LectureHop: Jennifer Egan Gives Facebook A Close Read
Written by Bwog Staff
Last night, Pulitzer Prize-winner Jennifer Egan sat down with The New Yorker fiction editor Willing Davidson in the swanky penthouse of Columbia’s very own International Affairs Building. Luscious lecturehopper Diana Clarke reports.
The fifteenth floor of IAB is all corporate conference rooms, which, when the sun goes down, reveal the kind of glittering skyline New Yorkers pay penthouse rents to see. But Jennifer Egan, author and Pulitzer Prize-winner for A Visit from the Goon Squad, had a Fort Greene sensibility that seemed to bring things a little nearer to the ground. The occasion for her visit was Rewiring the Real, a series of talks on religion, technology, and literature hosted by the Institute for Religion, Culture, and Public Life. She was interviewed by Willing Davidson, the trim and dour fiction editor of The New Yorker.
The novel, said Egan, was inspired by rereading Proust in her thirties, and coming to identify with his nostalgia for a world that had disappeared. That world, for Egan, was one without technology. Is technology changing us fundamentally as humans? Egan highlighted the rise of image culture, “the growing sense I think many of us have of our images as something separate from ourselves.” And while she herself is not an avid tech user—she noted that she writes only on legal pads because, “I need to get into a more meditative, instinctive state where I have ideas that surprise me”—many readers have told her that the loose interlocking structure of the twelve short stories that make up the book (“It’s a concept album,” Egan said—and the book, of course, focuses on the music industry) reminded them of the way Facebook allows the user to follow tangential connections between people. Egan, who did not join Facebook until after the book’s release, called the website “tremendously dull. It’s like everyone lives in huge Soviet apartment block” where you have no control, and can’t change around your furniture or decorations at any time.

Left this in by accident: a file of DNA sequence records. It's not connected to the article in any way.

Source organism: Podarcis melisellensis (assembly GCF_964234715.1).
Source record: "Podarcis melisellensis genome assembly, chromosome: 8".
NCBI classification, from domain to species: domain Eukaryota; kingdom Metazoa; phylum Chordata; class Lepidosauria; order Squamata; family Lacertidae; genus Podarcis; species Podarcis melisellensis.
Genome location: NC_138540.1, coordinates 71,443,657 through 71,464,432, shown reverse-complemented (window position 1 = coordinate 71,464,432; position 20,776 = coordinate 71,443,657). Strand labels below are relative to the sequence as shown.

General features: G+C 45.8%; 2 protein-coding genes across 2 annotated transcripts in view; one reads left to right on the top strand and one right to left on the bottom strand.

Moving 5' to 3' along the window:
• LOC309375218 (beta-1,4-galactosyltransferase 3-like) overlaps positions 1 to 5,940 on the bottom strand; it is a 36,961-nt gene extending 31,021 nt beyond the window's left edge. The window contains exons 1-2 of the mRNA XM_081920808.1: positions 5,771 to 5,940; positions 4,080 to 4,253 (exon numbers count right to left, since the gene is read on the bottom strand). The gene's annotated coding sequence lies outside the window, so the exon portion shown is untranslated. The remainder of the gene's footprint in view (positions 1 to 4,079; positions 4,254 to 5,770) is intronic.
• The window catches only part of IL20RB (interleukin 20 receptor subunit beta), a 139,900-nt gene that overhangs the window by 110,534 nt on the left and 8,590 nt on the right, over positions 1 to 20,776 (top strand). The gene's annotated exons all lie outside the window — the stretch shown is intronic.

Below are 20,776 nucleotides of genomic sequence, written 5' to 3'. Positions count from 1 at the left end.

Egan believes that people treat the modern phenomenon of constant connectivity as a means to temporary transcendence, an easily accessible hit of satisfaction, a symbol for something that is missing from frenetic contemporary life. Of Goon Squad she says, “it mimicked the hypertext model, following laterally” between the lives of her characters. And despite its author’s evident skepticism over the value of technology in everyday life (her children “sense the terror I feel” at the idea of them growing up connected), Egan acknowledges that it’s an inescapable fact. To that end, Goon Squad is perhaps most famous for the PowerPoint chapter, in which twelve-year-old Allie explores her loneliness, and expressed her love for her brother, Lincoln. If the story had been told in traditional narrative, said Egan, it would have been “nauseating” for its sweetness. But with the soulless filter of a boardroom presentation, it aches with sincerity, much as Egon’s honest answers countered the grubby industrial carpeting of IAB 1501.
“Excitement is excitement,” said Egan. If people are doing everything else on iPads and e-readers, books have to follow if they’re going to survive. Don Quixote and Tristram Shandy did everything a novel ever will, so all we can do now is innovate.